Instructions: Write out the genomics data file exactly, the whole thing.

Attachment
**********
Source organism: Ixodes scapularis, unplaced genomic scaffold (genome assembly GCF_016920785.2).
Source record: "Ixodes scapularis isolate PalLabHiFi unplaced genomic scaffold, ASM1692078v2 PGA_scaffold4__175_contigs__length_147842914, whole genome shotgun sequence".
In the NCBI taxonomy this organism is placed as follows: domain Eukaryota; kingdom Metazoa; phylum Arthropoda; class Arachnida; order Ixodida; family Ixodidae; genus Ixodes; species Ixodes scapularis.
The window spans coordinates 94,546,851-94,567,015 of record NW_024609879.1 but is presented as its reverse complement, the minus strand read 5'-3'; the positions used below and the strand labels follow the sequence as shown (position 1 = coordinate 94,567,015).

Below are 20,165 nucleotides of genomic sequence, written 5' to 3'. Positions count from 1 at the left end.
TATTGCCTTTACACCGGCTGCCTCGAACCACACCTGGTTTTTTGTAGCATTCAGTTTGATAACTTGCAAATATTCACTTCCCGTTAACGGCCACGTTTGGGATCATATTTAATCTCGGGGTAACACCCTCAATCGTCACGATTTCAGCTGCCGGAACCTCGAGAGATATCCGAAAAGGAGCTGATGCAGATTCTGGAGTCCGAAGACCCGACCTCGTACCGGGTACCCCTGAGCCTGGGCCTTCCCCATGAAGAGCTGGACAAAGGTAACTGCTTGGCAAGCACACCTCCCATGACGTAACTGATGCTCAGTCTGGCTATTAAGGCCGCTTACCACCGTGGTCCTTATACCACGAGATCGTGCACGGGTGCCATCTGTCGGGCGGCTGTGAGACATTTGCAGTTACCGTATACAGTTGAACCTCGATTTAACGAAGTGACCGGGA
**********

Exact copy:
Source organism: Ixodes scapularis, unplaced genomic scaffold (genome assembly GCF_016920785.2).
Source record: "Ixodes scapularis isolate PalLabHiFi unplaced genomic scaffold, ASM1692078v2 PGA_scaffold4__175_contigs__length_147842914, whole genome shotgun sequence".
In the NCBI taxonomy this organism is placed as follows: domain Eukaryota; kingdom Metazoa; phylum Arthropoda; class Arachnida; order Ixodida; family Ixodidae; genus Ixodes; species Ixodes scapularis.
The window spans coordinates 94,546,851-94,567,015 of record NW_024609879.1 but is presented as its reverse complement, the minus strand read 5'-3'; the positions used below and the strand labels follow the sequence as shown (position 1 = coordinate 94,567,015).

Below are 20,165 nucleotides of genomic sequence, written 5' to 3'. Positions count from 1 at the left end.
TATTGCCTTTACACCGGCTGCCTCGAACCACACCTGGTTTTTTGTAGCATTCAGTTTGATAACTTGCAAATATTCACTTCCCGTTAACGGCCACGTTTGGGATCATATTTAATCTCGGGGTAACACCCTCAATCGTCACGATTTCAGCTGCCGGAACCTCGAGAGATATCCGAAAAGGAGCTGATGCAGATTCTGGAGTCCGAAGACCCGACCTCGTACCGGGTACCCCTGAGCCTGGGCCTTCCCCATGAAGAGCTGGACAAAGGTAACTGCTTGGCAAGCACACCTCCCATGACGTAACTGATGCTCAGTCTGGCTATTAAGGCCGCTTACCACCGTGGTCCTTATACCACGAGATCGTGCACGGGTGCCATCTGTCGGGCGGCTGTGAGACATTTGCAGTTACCGTATACAGTTGAACCTCGATTTAACGAAGTGACCGGGA